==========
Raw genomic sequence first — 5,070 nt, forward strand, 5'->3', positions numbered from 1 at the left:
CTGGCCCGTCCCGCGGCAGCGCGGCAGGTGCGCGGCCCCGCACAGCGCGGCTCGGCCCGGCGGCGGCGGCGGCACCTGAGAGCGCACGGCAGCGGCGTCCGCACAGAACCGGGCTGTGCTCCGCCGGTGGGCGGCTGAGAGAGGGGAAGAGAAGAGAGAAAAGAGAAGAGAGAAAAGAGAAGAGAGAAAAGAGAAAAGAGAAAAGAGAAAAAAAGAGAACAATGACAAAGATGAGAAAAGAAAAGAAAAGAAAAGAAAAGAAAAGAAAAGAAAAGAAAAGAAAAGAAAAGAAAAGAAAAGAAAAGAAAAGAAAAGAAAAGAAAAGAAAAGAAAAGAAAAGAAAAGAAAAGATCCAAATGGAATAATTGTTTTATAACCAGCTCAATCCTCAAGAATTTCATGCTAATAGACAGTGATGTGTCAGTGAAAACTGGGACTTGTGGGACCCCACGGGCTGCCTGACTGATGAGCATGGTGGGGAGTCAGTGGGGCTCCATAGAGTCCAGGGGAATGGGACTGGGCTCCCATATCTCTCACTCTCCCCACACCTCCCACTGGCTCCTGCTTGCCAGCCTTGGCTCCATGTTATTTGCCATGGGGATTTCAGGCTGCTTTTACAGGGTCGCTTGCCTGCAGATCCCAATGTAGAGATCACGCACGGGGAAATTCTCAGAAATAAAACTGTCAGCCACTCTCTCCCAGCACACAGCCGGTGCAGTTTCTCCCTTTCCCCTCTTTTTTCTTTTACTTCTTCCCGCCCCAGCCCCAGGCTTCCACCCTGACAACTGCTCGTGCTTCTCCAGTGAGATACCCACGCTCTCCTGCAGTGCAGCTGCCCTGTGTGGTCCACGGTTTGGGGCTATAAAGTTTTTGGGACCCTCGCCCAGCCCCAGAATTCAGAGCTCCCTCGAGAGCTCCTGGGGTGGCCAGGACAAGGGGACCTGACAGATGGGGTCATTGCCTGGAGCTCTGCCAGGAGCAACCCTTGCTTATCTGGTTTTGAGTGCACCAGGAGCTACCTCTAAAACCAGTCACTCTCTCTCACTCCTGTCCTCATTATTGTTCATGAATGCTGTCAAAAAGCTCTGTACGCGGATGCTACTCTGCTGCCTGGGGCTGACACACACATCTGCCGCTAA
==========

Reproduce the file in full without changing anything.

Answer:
Raw genomic sequence first — 5,070 nt, forward strand, 5'->3', positions numbered from 1 at the left:
CTGGCCCGTCCCGCGGCAGCGCGGCAGGTGCGCGGCCCCGCACAGCGCGGCTCGGCCCGGCGGCGGCGGCGGCACCTGAGAGCGCACGGCAGCGGCGTCCGCACAGAACCGGGCTGTGCTCCGCCGGTGGGCGGCTGAGAGAGGGGAAGAGAAGAGAGAAAAGAGAAGAGAGAAAAGAGAAGAGAGAAAAGAGAAAAGAGAAAAGAGAAAAAAAGAGAACAATGACAAAGATGAGAAAAGAAAAGAAAAGAAAAGAAAAGAAAAGAAAAGAAAAGAAAAGAAAAGAAAAGAAAAGAAAAGAAAAGAAAAGAAAAGAAAAGAAAAGAAAAGAAAAGAAAAGAAAAGAAAAGATCCAAATGGAATAATTGTTTTATAACCAGCTCAATCCTCAAGAATTTCATGCTAATAGACAGTGATGTGTCAGTGAAAACTGGGACTTGTGGGACCCCACGGGCTGCCTGACTGATGAGCATGGTGGGGAGTCAGTGGGGCTCCATAGAGTCCAGGGGAATGGGACTGGGCTCCCATATCTCTCACTCTCCCCACACCTCCCACTGGCTCCTGCTTGCCAGCCTTGGCTCCATGTTATTTGCCATGGGGATTTCAGGCTGCTTTTACAGGGTCGCTTGCCTGCAGATCCCAATGTAGAGATCACGCACGGGGAAATTCTCAGAAATAAAACTGTCAGCCACTCTCTCCCAGCACACAGCCGGTGCAGTTTCTCCCTTTCCCCTCTTTTTTCTTTTACTTCTTCCCGCCCCAGCCCCAGGCTTCCACCCTGACAACTGCTCGTGCTTCTCCAGTGAGATACCCACGCTCTCCTGCAGTGCAGCTGCCCTGTGTGGTCCACGGTTTGGGGCTATAAAGTTTTTGGGACCCTCGCCCAGCCCCAGAATTCAGAGCTCCCTCGAGAGCTCCTGGGGTGGCCAGGACAAGGGGACCTGACAGATGGGGTCATTGCCTGGAGCTCTGCCAGGAGCAACCCTTGCTTATCTGGTTTTGAGTGCACCAGGAGCTACCTCTAAAACCAGTCACTCTCTCTCACTCCTGTCCTCATTATTGTTCATGAATGCTGTCAAAAAGCTCTGTACGCGGATGCTACTCTGCTGCCTGGGGCTGACACACACATCTGCCGCTAA